Not far from the said river, which watereth the south part of the Vale, stands on a rising ground a very fair Market-town, large, and pretty populous, surrounded with a great number of pleasant meadows and pastures, and now call’d Ailesbury;Ailesbury. whence the whole Vale is nam’d The Vale of Ailesbury.The Vale. The Saxons call’d it ⌈otherwise, according to different Copies, , , ,)⌉ AEdith when Cuthwolph the Saxon took it by force in the year * * 572, C. and others, 580.–571, Chron. Sax.571. As for its old British name, that, through the injury of time, is quite lost. This town was heretofore chiefly famous for St. Ædith,St. Ædith. a native of it; who, when she had prevail’d with her father Frewald to give her this for her portion, presently, upon the perswasion of some Religious persons, left the world and her husband, and taking on her the habit of a Nun, grew so celebrated for Sanctity, even in that fruitful age of Saints, that she is reported to have done several miracles; together with her sister Edburg, from whom Edburton,Edburton. a little village among the hills, takes its name. ⌈The Saxon Annals tell us, that in the year 921, the Danes leaving the siege of Tocester, and coming upon the unarm’d people, took a great booty of men and cattle hereabouts; that is, between Bernwood and Ailesbury.⌉ In the time of the Conqueror, this was a Manour-Royal, and several yard-lands were here given by the King, on condition that the holders of them should find Litter (i.e. Straw) for the King’s bed (I hope the nice part of the world will observe this,) whenever he should come thither. ⌈† † Placit. Coron. de Anno 14 Ed 1.It was so held by William of Ailesbury; and, besides that service, he was likewise to straw his chamber, and to provide him three Eeles whenever he should come in winter. If he came in summer, besides straw for the bed, he was to provide sweet herbs for the King’s chamber, and two green-geese. All which he was to do thrice every year, if the King came so often thither.⌉ In the reign of Edward the first, certain Knights sirnam’d de Ailesbury, who bore for arms a Cross argent in a field azure, are reported (how truly I know not) to have been Lords of this place. Yet thus much is certain, that these Knights were eminent in those times; and that by marriage with an heiress of the Cahaignes (formerly Lords of Middleton-Cahaignes, ⌈now commonly Middleton-Cheney,)⌉ they came to a plentiful Estate, which fell afterwards by marriage to the Chaworths or de Cadurcis, and Staffords. The greatest repute it hath, is for Cattle; ⌈saving that it hath the honour of giving the title of Earl to Robert Bruce, created Baron of Skelton, Viscount Bruce of Ampthil, and Earl of Ailesbury, by King Charles the second, in the year 1664. And, by reason of it’s standing in the middle of the County, it is the usual place of Assizes and Sessions, which have added greatly to its wealth and populousness.⌉ It owes much to the munificence of * * Justiciario.Baldwin Chief Justice, who not only adorn’d it with publick Edifices, but rais’d an excellent Causey about three miles in length, where the road is deep and troublesome: ⌈By marriage with whose daughter and coheir in the time of King Henry the eighth, the Manour came to the Packingtons.⌉ All about, vast numbers of well-fleec’d Sheep are plentifully fed, to the great profit and advantage of their owners; especially at QuerendonQuerendon. (belonging ⌈formerly⌉ to the very eminent Sir Henry Lee Knight of the Garter, ⌈and now to his Descendants;⌉ at Eythorp,Eythorp. once belonging to the Dinhams, now to the Dormers Knights; and at Winchindon,Winchindon. ⌈heretofore⌉ belonging to the Godwins Knights, &c. ⌈This last is now the Seat of the Duke of Wharton; † † Dudg. Bar. T.3. p.390.which came to that family by Philip Lord Wharton marrying Jane the daughter and heir of Arthur Godwin Esq; and hath been of late years greatly improved and adorned. It’s neighbour Waddesden,Waddesden. is remarkable, for having three distinct Rectories, of which each Minister or Rector hath his particular turn of officiating, and portion of the Revenue.⌉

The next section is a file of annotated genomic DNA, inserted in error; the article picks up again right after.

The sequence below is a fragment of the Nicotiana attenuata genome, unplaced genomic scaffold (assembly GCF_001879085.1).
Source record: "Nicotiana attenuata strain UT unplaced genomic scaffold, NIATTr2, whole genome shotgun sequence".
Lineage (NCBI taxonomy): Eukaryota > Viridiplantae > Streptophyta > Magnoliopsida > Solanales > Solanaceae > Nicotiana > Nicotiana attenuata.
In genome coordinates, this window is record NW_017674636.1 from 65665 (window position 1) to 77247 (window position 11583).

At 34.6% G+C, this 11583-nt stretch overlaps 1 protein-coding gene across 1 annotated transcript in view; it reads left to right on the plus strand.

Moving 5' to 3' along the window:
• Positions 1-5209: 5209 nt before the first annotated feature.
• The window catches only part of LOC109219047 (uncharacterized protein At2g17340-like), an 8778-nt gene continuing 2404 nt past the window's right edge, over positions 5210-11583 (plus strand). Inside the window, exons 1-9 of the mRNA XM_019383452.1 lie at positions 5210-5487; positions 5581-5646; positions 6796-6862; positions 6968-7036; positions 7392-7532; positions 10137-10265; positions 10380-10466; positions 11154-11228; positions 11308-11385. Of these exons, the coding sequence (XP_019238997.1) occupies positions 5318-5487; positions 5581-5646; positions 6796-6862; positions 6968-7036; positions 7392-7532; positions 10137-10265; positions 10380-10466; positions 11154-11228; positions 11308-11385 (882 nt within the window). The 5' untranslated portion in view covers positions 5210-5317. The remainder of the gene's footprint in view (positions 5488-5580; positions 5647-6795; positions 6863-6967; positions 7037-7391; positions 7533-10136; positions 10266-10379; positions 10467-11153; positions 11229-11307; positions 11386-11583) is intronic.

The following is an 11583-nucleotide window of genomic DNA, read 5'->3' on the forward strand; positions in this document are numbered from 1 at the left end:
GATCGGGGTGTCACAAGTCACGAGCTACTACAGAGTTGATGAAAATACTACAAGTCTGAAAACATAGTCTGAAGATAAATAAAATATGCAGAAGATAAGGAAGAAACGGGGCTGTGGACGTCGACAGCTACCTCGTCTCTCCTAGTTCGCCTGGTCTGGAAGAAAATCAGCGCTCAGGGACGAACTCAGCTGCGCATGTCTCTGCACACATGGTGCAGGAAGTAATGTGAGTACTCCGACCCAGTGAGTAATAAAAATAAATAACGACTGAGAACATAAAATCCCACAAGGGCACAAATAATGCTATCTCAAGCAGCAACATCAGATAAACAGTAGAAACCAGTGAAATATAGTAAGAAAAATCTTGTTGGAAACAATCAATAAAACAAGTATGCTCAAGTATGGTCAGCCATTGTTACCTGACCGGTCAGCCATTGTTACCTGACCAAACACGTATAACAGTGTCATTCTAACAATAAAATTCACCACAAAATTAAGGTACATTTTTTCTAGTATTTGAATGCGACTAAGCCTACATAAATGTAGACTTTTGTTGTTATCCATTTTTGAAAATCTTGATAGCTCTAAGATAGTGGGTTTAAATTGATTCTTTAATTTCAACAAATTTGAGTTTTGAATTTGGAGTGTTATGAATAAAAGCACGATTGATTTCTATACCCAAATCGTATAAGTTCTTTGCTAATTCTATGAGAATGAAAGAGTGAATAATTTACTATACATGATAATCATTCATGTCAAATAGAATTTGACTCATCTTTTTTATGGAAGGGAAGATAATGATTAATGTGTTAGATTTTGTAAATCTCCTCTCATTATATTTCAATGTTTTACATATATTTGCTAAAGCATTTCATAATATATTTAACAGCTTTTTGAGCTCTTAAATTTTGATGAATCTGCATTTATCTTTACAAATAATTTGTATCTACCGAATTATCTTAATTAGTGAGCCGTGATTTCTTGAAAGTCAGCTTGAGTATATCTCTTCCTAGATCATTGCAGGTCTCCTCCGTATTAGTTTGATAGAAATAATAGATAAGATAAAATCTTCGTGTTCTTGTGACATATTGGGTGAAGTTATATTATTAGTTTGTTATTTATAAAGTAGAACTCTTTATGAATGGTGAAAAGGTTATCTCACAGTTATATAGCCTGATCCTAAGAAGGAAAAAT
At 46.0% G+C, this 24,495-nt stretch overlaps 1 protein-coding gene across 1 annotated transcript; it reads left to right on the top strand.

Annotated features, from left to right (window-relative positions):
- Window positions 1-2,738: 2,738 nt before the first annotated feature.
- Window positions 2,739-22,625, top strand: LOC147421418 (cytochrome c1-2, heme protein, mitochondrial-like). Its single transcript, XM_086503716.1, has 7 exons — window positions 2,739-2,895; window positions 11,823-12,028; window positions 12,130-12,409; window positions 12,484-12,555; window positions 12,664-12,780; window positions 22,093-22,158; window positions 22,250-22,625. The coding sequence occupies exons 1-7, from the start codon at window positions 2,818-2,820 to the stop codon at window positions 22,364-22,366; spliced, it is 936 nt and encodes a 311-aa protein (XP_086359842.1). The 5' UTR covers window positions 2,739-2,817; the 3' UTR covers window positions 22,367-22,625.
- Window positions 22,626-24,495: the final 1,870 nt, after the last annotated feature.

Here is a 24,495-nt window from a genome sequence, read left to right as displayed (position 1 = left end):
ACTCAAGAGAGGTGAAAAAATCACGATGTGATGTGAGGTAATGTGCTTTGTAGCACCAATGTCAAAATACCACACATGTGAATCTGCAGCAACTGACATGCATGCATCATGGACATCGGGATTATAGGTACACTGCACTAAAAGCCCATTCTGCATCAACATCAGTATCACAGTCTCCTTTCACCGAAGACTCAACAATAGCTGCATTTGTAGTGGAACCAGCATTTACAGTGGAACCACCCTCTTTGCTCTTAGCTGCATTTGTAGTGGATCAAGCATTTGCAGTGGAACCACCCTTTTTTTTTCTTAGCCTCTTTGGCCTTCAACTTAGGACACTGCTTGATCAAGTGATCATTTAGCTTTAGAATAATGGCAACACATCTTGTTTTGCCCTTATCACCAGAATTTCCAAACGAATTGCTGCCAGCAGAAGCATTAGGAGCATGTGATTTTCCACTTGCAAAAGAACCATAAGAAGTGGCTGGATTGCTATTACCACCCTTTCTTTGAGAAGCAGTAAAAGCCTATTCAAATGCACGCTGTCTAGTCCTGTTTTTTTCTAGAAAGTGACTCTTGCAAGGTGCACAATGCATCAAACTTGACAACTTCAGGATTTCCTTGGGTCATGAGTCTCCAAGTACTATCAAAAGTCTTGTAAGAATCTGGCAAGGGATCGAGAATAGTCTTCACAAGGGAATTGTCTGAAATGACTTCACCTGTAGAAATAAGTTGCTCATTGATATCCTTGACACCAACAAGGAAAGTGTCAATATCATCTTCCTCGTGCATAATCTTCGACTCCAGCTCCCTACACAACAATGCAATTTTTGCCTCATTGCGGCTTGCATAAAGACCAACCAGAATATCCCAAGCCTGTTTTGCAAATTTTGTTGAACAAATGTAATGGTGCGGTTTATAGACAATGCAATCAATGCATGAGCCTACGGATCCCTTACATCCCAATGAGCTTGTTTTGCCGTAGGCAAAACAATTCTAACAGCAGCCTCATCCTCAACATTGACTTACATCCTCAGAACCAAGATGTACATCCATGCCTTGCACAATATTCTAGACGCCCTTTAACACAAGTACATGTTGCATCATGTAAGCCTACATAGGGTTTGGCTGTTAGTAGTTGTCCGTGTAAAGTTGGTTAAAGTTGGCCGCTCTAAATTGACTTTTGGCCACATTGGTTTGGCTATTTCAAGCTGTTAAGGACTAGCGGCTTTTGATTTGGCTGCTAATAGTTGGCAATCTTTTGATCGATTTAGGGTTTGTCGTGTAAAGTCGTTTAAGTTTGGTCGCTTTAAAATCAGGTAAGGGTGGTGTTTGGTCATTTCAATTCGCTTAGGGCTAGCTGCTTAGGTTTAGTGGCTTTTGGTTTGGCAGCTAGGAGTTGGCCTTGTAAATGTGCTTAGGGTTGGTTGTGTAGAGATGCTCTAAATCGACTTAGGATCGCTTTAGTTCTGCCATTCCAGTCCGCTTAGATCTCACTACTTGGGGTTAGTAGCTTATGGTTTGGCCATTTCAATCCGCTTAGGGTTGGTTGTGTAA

By the Tame, lower down, we meet with nothing memorable, unless CherdsleyCherdsley. be (as many think it is) the Cerdic-slega of the Saxons ⌈written more truly , and⌉ so call’d from Cerdicius who had here a sharp engagement with the Britains. Near this place, is Credendon, now Crendon,Crendon. which was the seat of the Honour of Gifford; for by that name the vast Estate was call’d, that fell to the share of Walter Gifford, at the Conquest; who, being made Earl of Buckingham, founded (as it is thought) the Monastery of Notesley:Notesley Monastery. and his Cousin Hugh de Bolebec, from whom by a female the Earls of Oxford are descended, held here several Estates of him. The ruins of * * V. Northumberland; Barony of Bolobec.Bolebec-castleBolebec-Castle. appear hard by, in the Parish of Whitchurch.